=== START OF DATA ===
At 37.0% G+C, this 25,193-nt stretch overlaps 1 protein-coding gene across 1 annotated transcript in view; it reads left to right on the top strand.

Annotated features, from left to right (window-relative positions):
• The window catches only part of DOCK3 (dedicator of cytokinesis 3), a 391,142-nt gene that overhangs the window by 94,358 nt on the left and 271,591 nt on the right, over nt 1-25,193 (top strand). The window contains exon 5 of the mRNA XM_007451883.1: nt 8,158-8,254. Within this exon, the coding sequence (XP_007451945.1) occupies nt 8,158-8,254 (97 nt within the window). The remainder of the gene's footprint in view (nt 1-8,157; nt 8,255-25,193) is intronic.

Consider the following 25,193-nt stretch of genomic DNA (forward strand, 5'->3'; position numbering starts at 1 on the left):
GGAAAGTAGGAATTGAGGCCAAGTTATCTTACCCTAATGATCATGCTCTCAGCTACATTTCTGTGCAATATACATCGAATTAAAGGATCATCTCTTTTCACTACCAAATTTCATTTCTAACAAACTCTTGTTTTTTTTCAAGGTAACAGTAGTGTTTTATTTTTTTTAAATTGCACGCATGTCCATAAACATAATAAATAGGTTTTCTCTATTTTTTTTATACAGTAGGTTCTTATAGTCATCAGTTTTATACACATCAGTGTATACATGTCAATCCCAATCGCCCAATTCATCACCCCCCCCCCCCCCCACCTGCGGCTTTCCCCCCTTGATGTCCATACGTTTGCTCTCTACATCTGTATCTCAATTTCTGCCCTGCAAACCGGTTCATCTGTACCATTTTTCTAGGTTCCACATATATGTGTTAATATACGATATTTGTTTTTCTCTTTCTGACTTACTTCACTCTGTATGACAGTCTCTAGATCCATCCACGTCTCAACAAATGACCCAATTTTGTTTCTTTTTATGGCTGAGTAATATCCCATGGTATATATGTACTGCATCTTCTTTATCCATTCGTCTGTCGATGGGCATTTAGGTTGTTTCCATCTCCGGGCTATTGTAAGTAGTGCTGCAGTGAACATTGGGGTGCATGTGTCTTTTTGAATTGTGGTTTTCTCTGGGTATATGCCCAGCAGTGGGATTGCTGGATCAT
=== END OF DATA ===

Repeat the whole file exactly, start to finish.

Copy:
At 37.0% G+C, this 25,193-nt stretch overlaps 1 protein-coding gene across 1 annotated transcript in view; it reads left to right on the top strand.

Annotated features, from left to right (window-relative positions):
• The window catches only part of DOCK3 (dedicator of cytokinesis 3), a 391,142-nt gene that overhangs the window by 94,358 nt on the left and 271,591 nt on the right, over nt 1-25,193 (top strand). The window contains exon 5 of the mRNA XM_007451883.1: nt 8,158-8,254. Within this exon, the coding sequence (XP_007451945.1) occupies nt 8,158-8,254 (97 nt within the window). The remainder of the gene's footprint in view (nt 1-8,157; nt 8,255-25,193) is intronic.

Consider the following 25,193-nt stretch of genomic DNA (forward strand, 5'->3'; position numbering starts at 1 on the left):
GGAAAGTAGGAATTGAGGCCAAGTTATCTTACCCTAATGATCATGCTCTCAGCTACATTTCTGTGCAATATACATCGAATTAAAGGATCATCTCTTTTCACTACCAAATTTCATTTCTAACAAACTCTTGTTTTTTTTCAAGGTAACAGTAGTGTTTTATTTTTTTTAAATTGCACGCATGTCCATAAACATAATAAATAGGTTTTCTCTATTTTTTTTATACAGTAGGTTCTTATAGTCATCAGTTTTATACACATCAGTGTATACATGTCAATCCCAATCGCCCAATTCATCACCCCCCCCCCCCCCCACCTGCGGCTTTCCCCCCTTGATGTCCATACGTTTGCTCTCTACATCTGTATCTCAATTTCTGCCCTGCAAACCGGTTCATCTGTACCATTTTTCTAGGTTCCACATATATGTGTTAATATACGATATTTGTTTTTCTCTTTCTGACTTACTTCACTCTGTATGACAGTCTCTAGATCCATCCACGTCTCAACAAATGACCCAATTTTGTTTCTTTTTATGGCTGAGTAATATCCCATGGTATATATGTACTGCATCTTCTTTATCCATTCGTCTGTCGATGGGCATTTAGGTTGTTTCCATCTCCGGGCTATTGTAAGTAGTGCTGCAGTGAACATTGGGGTGCATGTGTCTTTTTGAATTGTGGTTTTCTCTGGGTATATGCCCAGCAGTGGGATTGCTGGATCAT